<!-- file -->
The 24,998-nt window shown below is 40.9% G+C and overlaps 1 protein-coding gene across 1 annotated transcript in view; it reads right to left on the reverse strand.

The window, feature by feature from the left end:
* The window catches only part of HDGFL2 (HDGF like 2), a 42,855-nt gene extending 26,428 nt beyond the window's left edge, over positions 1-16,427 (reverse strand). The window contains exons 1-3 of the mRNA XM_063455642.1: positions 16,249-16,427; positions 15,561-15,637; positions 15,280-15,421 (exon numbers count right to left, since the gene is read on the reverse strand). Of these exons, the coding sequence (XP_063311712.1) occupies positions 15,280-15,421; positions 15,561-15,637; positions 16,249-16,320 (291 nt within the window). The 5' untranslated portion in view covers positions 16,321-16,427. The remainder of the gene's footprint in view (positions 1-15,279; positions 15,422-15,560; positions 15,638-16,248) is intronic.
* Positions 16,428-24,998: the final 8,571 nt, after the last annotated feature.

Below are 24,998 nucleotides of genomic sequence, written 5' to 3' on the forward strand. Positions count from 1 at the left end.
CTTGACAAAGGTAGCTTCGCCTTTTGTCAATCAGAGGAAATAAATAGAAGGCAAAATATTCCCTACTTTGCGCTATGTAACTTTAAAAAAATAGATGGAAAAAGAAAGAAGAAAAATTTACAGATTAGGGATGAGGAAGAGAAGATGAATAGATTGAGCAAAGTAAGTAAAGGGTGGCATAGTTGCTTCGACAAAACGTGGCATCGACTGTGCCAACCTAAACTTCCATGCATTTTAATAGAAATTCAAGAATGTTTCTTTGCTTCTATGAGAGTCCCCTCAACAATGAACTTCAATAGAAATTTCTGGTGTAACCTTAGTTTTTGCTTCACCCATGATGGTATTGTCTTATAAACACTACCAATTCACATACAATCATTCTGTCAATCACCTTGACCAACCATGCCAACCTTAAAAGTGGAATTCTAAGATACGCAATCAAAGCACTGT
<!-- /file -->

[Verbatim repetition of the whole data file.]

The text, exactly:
The 24,998-nt window shown below is 40.9% G+C and overlaps 1 protein-coding gene across 1 annotated transcript in view; it reads right to left on the reverse strand.

The window, feature by feature from the left end:
* The window catches only part of HDGFL2 (HDGF like 2), a 42,855-nt gene extending 26,428 nt beyond the window's left edge, over positions 1-16,427 (reverse strand). The window contains exons 1-3 of the mRNA XM_063455642.1: positions 16,249-16,427; positions 15,561-15,637; positions 15,280-15,421 (exon numbers count right to left, since the gene is read on the reverse strand). Of these exons, the coding sequence (XP_063311712.1) occupies positions 15,280-15,421; positions 15,561-15,637; positions 16,249-16,320 (291 nt within the window). The 5' untranslated portion in view covers positions 16,321-16,427. The remainder of the gene's footprint in view (positions 1-15,279; positions 15,422-15,560; positions 15,638-16,248) is intronic.
* Positions 16,428-24,998: the final 8,571 nt, after the last annotated feature.

Below are 24,998 nucleotides of genomic sequence, written 5' to 3' on the forward strand. Positions count from 1 at the left end.
CTTGACAAAGGTAGCTTCGCCTTTTGTCAATCAGAGGAAATAAATAGAAGGCAAAATATTCCCTACTTTGCGCTATGTAACTTTAAAAAAATAGATGGAAAAAGAAAGAAGAAAAATTTACAGATTAGGGATGAGGAAGAGAAGATGAATAGATTGAGCAAAGTAAGTAAAGGGTGGCATAGTTGCTTCGACAAAACGTGGCATCGACTGTGCCAACCTAAACTTCCATGCATTTTAATAGAAATTCAAGAATGTTTCTTTGCTTCTATGAGAGTCCCCTCAACAATGAACTTCAATAGAAATTTCTGGTGTAACCTTAGTTTTTGCTTCACCCATGATGGTATTGTCTTATAAACACTACCAATTCACATACAATCATTCTGTCAATCACCTTGACCAACCATGCCAACCTTAAAAGTGGAATTCTAAGATACGCAATCAAAGCACTGT